15 34 Secure Setup for Outlook These instructions are specific to Outlook In order to send and receive signed and encrypted mail with Outlook, the user will need to do many of the same steps indicated above. To provide for the transmittal of encrypted , the account and contact certificates must be imported. These steps outline the process: The user must open Outlook and navigate to the [Tools, Trust Center, E Mail Security] tab. Here they can enable the client to encrypt and sign all outgoing mail. If this is not selected by default, the user will need to verify each time a message is sent. See figure 16. Figure 16 The user must now click on [Import/Export], as shown in figure 17. They can then choose to import the PFX file exported above. The password assigned to this file must be specified, and a Digital ID must be selected. For example, John Doe.
16 35 The certificate can now be sent to anyone. This is done by composing a message, signing it with the Digital ID and attaching the certificate. Figure 17 If the option was defaulted earlier, the Digital ID will automatically sign the message; if the option was not set as a default, it will automatically sign the message, but will not encrypt it until you receive the recipient certificate back.
17 36 Figure 18 Once the user receives a signed message, they will see a new header showing the signer s name, and a red ribbon to the far right of the message. See figure 19. Figure 19 By clicking on this and going to [Details] they will see [Message Security Properties]. See figure 20. Figure 20 The user should click on [Signer] and then [View Details]. When the new window opens, they should click on [Certificate]. The View Certificate window will appear. Figure 21
18 37 The user should click on [Details] and then choose the option [Copy to File]. This will start the Certificate Export Wizard as shown in figure 22. Clicking on the export wizard will reveal a list of export options. Figure 22 The user should export the certificate as DER encoded. If they experience problems importing it, they should then go back and export the certificate as Base 64. Upon receipt of the recipient s certificate, it must be imported. This is done by adding it as a contact into the Outlook address book, if it is not already added. Figure 23 Once the contact entry appears, the user should go to [Certificates] as shown in figure 23. The user must click on the [Import] option and point to the path of the.cer file just exported for this contact. Outlook will indicate if there is anything wrong with the certificate. If not, it will automatically apply it to the contact. Hereafter, all communication this contact will be encrypted. This means that not even the system administrator can read a protected or its attachments.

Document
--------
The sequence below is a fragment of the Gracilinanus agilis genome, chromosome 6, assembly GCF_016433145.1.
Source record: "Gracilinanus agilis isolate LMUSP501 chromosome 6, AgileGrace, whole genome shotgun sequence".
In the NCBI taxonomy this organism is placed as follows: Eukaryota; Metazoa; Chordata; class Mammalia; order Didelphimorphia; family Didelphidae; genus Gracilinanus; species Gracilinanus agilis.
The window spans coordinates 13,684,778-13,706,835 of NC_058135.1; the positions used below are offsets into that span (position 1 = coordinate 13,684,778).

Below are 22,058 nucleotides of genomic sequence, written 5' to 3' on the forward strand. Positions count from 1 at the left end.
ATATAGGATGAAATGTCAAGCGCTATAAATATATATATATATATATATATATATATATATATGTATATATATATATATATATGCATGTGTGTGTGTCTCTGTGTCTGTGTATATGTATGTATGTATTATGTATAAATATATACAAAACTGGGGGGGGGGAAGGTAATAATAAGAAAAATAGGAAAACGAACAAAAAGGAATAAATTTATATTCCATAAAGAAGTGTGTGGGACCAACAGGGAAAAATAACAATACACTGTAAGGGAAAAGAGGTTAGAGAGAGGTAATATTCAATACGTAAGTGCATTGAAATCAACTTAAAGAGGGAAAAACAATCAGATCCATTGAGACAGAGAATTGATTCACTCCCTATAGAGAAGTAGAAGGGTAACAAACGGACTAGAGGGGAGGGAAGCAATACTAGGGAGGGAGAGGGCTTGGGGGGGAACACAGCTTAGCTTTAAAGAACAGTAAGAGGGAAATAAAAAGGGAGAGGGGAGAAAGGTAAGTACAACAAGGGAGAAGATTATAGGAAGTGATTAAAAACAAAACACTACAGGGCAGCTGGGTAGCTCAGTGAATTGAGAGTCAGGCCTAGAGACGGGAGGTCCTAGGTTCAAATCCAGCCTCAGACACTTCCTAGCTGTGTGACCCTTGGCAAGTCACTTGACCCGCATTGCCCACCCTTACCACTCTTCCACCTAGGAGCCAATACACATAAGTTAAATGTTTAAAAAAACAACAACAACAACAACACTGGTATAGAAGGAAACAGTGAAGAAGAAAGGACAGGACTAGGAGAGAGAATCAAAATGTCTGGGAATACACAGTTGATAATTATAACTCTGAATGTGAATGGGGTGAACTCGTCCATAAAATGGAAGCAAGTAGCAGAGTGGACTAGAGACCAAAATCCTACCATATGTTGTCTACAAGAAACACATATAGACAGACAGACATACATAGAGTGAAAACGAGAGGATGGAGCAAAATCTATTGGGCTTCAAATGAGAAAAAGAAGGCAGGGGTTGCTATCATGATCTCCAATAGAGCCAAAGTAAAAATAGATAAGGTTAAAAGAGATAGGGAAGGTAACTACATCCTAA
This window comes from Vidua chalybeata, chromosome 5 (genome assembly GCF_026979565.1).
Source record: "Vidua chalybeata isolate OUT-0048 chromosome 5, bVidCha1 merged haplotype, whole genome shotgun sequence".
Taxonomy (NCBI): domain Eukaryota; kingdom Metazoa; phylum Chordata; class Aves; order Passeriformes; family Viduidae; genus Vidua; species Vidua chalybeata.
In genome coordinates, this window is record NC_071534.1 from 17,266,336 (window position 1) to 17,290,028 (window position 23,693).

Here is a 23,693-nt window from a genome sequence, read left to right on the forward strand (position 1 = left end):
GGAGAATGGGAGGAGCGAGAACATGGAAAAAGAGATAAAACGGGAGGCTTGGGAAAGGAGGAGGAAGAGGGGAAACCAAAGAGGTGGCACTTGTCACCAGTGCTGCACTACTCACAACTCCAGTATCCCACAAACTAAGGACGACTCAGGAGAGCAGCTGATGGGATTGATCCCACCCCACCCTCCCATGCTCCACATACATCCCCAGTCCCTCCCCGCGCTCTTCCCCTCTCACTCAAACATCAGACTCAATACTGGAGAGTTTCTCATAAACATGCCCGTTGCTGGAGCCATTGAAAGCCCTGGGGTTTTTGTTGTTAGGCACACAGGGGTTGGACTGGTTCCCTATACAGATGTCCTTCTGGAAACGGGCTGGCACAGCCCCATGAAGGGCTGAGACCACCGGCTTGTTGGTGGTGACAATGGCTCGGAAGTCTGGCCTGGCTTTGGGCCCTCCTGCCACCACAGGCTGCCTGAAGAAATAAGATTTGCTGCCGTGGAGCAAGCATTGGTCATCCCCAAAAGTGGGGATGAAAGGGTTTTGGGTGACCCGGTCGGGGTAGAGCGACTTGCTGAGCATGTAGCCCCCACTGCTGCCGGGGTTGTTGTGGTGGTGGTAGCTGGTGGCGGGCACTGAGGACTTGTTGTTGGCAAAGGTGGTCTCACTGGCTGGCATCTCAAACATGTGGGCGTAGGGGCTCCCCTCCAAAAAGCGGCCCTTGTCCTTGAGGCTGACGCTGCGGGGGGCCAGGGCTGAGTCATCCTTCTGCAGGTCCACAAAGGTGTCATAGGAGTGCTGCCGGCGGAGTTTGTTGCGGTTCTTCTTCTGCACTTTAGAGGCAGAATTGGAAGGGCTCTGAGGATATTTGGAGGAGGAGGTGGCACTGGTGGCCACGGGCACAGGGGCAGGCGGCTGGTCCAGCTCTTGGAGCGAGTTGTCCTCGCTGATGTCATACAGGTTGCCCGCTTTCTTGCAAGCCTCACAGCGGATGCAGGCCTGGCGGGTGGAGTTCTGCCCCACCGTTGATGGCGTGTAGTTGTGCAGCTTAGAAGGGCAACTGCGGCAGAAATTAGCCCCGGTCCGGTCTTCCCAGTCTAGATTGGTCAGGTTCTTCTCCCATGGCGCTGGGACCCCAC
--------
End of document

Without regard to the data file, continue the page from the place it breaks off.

19 38 Figure 24 shows a message that is not encrypted: Figure 24 Figure 25 shows an encrypted message: Figure 25 Nothing outside of the headers would be readable. The [Content Type] would also be visible, as on any encrypted message.
20 39 Afterword Those who take the necessary precautions will remain free from the threats posed to unencrypted mail. Threats in the form of hackers, spammers, Identity theft, or even a disgruntled employee are of no concern when messages are encrypted. On average, these certificates have a life span of 5 10 years. The time it takes to set it up will ensure years of security.